Federal Circuit - The FindLaw Federal Circuit Court of Appeals Opinion Summaries Blog

May 2016 Archives

Two summers ago, a unanimous Supreme Court struck down patent protection for a computerized method of reducing "settlement risk" in financial transactions. Since that case, Alice Corp. v. CLS Bank International, IP attorneys and courts alike have struggled with how to treat software, computerized business methods.

But, the Federal Circuit's recent Enfish ruling may provide some guidance, opening the door to broader patent eligibility for inventions that might otherwise have been rejected for being abstract.

Federal Circuit's Decision Could Invalidate 13,500 Patents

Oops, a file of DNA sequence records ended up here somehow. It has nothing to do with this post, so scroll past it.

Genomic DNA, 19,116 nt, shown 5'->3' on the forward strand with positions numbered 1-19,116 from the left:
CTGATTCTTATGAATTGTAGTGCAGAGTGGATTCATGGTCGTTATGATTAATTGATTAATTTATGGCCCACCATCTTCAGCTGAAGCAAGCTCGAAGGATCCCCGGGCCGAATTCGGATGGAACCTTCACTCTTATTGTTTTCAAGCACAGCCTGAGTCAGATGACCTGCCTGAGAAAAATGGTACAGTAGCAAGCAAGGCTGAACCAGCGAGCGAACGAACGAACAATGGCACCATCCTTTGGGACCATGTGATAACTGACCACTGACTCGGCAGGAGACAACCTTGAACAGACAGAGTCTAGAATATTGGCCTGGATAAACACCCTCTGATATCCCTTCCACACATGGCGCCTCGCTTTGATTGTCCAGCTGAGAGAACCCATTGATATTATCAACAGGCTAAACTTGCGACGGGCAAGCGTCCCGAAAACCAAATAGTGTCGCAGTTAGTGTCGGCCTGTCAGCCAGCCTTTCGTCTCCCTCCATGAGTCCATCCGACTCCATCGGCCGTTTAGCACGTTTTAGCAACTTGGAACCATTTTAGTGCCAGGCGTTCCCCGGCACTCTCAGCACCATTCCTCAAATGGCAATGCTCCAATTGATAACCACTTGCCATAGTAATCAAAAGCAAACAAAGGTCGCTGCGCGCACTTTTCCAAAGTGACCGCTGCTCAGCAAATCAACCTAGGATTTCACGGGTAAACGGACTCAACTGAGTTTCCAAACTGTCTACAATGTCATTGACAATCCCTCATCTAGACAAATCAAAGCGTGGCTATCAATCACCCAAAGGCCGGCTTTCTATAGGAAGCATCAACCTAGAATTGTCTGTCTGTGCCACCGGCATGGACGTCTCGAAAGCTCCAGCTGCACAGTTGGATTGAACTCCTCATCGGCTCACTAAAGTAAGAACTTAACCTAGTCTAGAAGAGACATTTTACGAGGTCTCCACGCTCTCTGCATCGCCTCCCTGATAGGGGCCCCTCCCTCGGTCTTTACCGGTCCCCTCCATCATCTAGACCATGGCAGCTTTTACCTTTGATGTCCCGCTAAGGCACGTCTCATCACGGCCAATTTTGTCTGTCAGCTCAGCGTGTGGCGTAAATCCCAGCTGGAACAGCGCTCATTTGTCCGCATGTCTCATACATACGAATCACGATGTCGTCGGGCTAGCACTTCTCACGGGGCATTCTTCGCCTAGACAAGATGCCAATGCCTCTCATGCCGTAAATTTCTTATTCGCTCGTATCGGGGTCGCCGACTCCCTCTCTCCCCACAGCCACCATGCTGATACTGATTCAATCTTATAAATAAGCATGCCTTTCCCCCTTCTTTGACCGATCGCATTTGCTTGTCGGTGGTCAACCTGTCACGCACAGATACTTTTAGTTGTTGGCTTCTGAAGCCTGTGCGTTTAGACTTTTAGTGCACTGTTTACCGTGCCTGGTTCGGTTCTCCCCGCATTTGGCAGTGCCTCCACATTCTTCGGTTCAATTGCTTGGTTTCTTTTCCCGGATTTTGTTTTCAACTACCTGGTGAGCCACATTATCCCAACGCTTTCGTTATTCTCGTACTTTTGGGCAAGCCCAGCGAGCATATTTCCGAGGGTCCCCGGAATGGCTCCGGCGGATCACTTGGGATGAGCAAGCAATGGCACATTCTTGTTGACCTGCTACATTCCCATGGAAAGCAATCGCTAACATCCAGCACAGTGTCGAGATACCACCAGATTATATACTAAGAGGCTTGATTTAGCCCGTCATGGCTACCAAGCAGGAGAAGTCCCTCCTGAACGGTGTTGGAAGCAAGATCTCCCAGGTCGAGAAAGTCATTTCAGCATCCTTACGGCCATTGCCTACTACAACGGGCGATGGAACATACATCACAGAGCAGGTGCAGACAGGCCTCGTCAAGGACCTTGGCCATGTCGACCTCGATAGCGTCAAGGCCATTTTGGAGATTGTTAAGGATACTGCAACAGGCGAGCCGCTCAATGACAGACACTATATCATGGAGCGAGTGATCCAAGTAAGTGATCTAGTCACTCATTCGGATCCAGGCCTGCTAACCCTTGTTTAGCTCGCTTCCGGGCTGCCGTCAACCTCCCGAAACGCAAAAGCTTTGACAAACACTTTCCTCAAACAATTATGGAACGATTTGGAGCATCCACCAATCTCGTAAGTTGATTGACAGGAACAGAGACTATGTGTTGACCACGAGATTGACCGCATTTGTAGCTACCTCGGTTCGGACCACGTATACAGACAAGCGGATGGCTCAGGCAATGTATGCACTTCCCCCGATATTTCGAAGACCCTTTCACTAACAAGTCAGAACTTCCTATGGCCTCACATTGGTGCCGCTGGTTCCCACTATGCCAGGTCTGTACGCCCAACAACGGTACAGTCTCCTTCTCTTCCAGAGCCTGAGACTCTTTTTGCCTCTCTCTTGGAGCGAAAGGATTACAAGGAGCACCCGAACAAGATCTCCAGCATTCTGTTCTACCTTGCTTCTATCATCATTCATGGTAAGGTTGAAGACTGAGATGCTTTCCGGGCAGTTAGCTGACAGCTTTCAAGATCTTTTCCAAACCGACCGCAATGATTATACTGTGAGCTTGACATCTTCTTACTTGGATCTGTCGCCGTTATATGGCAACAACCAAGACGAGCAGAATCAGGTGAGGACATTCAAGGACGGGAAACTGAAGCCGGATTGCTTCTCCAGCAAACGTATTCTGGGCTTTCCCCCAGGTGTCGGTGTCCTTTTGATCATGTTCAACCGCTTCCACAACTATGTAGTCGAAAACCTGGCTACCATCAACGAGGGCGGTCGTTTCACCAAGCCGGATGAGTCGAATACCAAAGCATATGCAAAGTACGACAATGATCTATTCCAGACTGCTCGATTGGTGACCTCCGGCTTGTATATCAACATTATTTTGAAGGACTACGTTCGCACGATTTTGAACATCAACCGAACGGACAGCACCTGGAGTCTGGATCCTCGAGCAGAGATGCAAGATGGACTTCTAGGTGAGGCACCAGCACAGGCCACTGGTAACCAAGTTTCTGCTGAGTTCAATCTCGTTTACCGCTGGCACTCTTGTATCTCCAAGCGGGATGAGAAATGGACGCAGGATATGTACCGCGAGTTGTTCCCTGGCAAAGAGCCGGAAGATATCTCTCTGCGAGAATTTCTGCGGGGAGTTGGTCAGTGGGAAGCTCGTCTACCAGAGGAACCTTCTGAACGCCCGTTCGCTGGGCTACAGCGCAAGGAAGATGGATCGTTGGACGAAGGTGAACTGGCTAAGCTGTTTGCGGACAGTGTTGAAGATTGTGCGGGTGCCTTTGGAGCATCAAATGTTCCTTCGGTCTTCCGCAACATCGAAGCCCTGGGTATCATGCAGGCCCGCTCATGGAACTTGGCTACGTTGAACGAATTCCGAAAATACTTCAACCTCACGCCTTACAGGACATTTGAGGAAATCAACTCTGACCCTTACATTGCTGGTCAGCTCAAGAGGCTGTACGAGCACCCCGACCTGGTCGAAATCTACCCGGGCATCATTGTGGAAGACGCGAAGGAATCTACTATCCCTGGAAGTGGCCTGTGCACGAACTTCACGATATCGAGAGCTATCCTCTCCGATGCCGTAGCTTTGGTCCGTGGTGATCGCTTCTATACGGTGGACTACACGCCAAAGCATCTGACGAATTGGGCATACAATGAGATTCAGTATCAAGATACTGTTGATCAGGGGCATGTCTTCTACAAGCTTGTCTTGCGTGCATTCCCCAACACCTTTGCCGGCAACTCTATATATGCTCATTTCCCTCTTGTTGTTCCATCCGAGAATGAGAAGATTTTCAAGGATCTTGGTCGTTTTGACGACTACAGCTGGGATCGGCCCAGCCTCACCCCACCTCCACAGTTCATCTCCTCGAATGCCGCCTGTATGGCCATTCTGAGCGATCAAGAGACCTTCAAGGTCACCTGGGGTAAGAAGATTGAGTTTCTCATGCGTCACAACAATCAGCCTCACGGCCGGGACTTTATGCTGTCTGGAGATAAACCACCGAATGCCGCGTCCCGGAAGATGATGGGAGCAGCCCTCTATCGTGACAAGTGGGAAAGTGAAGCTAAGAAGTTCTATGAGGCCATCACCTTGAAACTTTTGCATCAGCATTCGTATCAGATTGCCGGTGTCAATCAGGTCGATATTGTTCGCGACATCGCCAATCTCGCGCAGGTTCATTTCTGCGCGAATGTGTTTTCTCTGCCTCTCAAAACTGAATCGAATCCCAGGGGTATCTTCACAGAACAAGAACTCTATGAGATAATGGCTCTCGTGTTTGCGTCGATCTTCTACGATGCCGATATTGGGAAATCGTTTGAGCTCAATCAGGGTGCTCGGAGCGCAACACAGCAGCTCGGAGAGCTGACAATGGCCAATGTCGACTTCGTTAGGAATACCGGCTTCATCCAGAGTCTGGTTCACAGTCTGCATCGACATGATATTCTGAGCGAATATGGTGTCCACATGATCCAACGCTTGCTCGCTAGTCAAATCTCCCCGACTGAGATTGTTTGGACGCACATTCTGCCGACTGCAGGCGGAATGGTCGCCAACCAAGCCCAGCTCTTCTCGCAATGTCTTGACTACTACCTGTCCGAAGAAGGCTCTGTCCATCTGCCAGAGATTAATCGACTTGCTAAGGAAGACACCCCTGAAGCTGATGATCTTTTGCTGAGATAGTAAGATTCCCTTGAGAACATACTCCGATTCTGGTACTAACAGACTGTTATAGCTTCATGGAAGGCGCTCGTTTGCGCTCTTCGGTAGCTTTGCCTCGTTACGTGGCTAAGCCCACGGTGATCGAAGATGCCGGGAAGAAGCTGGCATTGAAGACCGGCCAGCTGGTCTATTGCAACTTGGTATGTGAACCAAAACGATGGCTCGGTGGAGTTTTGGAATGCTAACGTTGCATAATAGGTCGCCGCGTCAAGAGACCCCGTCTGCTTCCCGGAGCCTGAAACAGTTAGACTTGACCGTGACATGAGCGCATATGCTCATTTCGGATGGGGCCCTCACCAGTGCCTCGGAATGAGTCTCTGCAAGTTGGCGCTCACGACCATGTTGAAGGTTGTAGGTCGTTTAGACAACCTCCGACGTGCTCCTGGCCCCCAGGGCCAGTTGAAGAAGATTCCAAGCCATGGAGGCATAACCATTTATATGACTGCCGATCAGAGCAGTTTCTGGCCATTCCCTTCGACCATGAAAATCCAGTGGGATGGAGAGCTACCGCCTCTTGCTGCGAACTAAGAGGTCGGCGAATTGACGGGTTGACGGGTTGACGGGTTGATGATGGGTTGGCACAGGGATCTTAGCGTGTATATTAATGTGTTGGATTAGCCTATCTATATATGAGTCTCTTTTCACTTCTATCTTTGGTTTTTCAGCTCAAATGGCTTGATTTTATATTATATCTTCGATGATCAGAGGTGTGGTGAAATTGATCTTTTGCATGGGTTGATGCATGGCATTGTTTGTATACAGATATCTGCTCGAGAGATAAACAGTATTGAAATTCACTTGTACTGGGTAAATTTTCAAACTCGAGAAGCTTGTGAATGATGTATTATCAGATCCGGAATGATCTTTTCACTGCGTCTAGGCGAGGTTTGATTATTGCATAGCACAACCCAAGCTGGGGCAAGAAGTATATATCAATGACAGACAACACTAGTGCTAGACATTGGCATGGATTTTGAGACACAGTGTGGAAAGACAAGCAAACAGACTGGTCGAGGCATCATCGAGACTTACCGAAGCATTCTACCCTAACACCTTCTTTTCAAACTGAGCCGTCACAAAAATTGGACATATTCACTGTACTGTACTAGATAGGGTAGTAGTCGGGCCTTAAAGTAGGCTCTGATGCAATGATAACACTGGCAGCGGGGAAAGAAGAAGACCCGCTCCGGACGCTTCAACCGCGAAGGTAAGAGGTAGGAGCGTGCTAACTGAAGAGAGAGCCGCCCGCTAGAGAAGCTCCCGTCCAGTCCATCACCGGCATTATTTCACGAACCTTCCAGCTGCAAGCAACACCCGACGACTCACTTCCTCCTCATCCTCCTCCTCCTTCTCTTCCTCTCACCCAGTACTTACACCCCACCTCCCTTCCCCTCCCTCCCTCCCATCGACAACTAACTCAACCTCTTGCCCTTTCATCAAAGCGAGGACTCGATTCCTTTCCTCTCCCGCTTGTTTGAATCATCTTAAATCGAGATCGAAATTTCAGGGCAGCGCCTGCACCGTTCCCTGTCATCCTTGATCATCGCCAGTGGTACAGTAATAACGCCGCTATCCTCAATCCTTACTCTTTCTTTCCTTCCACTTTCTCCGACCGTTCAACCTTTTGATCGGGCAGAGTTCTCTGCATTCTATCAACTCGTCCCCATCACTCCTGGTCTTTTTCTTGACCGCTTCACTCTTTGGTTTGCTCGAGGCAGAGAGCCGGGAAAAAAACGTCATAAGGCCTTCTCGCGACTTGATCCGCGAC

The Federal Circuit Court of Appeals stands poised with its finger potentially over the big red button that would potentially invalidate some 13,500 continuation patents filed with the USPTO -- with 13,500 being a conservative number. If the court rules in favor of defendant HTC, right or wrong, it could spell a tidal wave of litigation over continued patents whose applications were filed the same day as the original parent application.

Thinking About Cutting Hair Isn't Patentable, Federal Cir. Rules

More and more it seems that the limitations of what can be patented are defined only by the USPTO's ability to craft walls around petitioner's dance steps -- which are likely patentable. In this piece, we look at the non-precedential case of In re Brown.

So, can you patent a haircutting selection technique? Most likely not, especially if you characterize it the way the Patent Trial and Appeals Board did.